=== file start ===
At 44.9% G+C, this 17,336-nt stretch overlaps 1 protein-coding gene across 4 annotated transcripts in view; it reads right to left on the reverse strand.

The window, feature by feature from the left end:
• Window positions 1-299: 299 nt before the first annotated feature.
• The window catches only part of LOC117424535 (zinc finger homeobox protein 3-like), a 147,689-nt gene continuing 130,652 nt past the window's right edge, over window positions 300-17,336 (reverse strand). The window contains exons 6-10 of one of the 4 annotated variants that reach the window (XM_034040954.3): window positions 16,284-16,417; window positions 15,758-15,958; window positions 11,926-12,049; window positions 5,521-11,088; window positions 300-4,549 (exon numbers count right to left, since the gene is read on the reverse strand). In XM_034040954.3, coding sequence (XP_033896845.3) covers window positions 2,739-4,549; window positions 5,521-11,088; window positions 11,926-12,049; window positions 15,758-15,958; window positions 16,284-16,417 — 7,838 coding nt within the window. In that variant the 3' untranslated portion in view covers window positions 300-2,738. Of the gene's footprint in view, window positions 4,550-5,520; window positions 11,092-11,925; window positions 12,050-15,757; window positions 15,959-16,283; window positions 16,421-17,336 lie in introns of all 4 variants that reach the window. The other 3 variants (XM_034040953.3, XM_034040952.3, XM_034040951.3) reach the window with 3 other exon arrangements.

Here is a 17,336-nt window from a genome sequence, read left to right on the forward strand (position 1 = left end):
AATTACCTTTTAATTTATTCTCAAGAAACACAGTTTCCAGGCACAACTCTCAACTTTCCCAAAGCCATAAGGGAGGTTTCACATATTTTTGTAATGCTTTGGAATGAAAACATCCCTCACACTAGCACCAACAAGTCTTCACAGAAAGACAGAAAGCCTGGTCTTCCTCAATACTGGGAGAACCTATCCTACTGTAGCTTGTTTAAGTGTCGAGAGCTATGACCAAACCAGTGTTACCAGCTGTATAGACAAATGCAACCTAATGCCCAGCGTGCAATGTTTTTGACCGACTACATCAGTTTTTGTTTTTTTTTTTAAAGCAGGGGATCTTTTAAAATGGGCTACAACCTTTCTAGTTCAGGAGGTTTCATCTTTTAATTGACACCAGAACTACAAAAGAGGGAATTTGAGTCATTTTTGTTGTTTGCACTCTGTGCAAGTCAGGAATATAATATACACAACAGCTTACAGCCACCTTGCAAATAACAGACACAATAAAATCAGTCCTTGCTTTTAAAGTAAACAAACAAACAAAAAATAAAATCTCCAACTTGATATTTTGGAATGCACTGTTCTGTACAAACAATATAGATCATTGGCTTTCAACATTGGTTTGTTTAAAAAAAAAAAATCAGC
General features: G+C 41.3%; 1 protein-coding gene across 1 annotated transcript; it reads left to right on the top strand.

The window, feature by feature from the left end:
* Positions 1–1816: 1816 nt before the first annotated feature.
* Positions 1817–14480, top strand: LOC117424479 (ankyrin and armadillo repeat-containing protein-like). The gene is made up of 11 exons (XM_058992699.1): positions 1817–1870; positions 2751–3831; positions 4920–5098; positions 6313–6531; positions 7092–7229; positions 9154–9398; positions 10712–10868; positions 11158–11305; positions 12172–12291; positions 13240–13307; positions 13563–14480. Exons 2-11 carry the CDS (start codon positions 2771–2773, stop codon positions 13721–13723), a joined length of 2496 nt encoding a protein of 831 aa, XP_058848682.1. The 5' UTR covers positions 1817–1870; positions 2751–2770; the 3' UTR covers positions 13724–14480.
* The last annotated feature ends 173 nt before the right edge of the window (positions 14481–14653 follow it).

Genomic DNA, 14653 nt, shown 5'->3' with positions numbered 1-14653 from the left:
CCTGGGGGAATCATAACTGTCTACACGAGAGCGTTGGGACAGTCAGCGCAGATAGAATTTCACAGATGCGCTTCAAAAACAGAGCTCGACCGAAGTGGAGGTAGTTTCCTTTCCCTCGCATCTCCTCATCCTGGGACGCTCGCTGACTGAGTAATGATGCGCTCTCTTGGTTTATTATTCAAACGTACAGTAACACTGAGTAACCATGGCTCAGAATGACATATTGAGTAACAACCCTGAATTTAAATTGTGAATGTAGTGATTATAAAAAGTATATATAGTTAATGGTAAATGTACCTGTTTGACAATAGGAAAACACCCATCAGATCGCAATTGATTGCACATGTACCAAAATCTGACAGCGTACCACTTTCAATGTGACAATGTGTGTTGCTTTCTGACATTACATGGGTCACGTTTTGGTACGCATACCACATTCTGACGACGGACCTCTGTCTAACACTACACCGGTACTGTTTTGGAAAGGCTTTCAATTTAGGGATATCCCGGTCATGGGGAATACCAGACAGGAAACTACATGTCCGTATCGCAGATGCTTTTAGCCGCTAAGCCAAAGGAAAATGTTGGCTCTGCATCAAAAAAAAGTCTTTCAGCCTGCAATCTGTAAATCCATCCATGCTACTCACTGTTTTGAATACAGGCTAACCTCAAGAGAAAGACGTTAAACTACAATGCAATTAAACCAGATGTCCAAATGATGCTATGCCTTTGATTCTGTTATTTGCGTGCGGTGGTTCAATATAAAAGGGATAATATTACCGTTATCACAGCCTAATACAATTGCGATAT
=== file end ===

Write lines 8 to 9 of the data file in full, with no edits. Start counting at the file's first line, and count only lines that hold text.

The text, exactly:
The window, feature by feature from the left end:
* Positions 1–1816: 1816 nt before the first annotated feature.